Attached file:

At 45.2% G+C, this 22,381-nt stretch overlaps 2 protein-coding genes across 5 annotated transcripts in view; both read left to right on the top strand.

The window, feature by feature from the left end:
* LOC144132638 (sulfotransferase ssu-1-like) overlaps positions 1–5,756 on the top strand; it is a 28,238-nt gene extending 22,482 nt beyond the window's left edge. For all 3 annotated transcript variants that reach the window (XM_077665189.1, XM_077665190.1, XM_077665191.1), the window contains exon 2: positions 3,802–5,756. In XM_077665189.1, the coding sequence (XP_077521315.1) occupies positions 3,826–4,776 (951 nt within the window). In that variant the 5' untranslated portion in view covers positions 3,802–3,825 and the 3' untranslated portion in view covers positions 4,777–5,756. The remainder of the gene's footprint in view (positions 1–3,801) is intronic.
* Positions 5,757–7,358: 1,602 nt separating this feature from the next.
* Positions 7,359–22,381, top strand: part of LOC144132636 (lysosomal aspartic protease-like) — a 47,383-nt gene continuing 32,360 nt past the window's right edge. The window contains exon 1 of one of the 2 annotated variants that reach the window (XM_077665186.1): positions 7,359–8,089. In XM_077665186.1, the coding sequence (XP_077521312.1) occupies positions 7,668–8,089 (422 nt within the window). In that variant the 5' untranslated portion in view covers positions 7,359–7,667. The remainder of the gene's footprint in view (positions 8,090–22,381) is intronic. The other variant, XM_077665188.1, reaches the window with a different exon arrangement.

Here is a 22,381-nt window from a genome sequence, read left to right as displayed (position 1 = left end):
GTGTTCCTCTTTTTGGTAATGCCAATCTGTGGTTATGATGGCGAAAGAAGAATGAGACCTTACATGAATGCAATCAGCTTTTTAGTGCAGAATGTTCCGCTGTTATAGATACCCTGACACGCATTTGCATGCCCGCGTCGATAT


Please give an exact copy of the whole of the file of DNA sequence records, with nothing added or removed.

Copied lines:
At 45.2% G+C, this 22,381-nt stretch overlaps 2 protein-coding genes across 5 annotated transcripts in view; both read left to right on the top strand.

The window, feature by feature from the left end:
* LOC144132638 (sulfotransferase ssu-1-like) overlaps positions 1–5,756 on the top strand; it is a 28,238-nt gene extending 22,482 nt beyond the window's left edge. For all 3 annotated transcript variants that reach the window (XM_077665189.1, XM_077665190.1, XM_077665191.1), the window contains exon 2: positions 3,802–5,756. In XM_077665189.1, the coding sequence (XP_077521315.1) occupies positions 3,826–4,776 (951 nt within the window). In that variant the 5' untranslated portion in view covers positions 3,802–3,825 and the 3' untranslated portion in view covers positions 4,777–5,756. The remainder of the gene's footprint in view (positions 1–3,801) is intronic.
* Positions 5,757–7,358: 1,602 nt separating this feature from the next.
* Positions 7,359–22,381, top strand: part of LOC144132636 (lysosomal aspartic protease-like) — a 47,383-nt gene continuing 32,360 nt past the window's right edge. The window contains exon 1 of one of the 2 annotated variants that reach the window (XM_077665186.1): positions 7,359–8,089. In XM_077665186.1, the coding sequence (XP_077521312.1) occupies positions 7,668–8,089 (422 nt within the window). In that variant the 5' untranslated portion in view covers positions 7,359–7,667. The remainder of the gene's footprint in view (positions 8,090–22,381) is intronic. The other variant, XM_077665188.1, reaches the window with a different exon arrangement.

Here is a 22,381-nt window from a genome sequence, read left to right as displayed (position 1 = left end):
GTGTTCCTCTTTTTGGTAATGCCAATCTGTGGTTATGATGGCGAAAGAAGAATGAGACCTTACATGAATGCAATCAGCTTTTTAGTGCAGAATGTTCCGCTGTTATAGATACCCTGACACGCATTTGCATGCCCGCGTCGATAT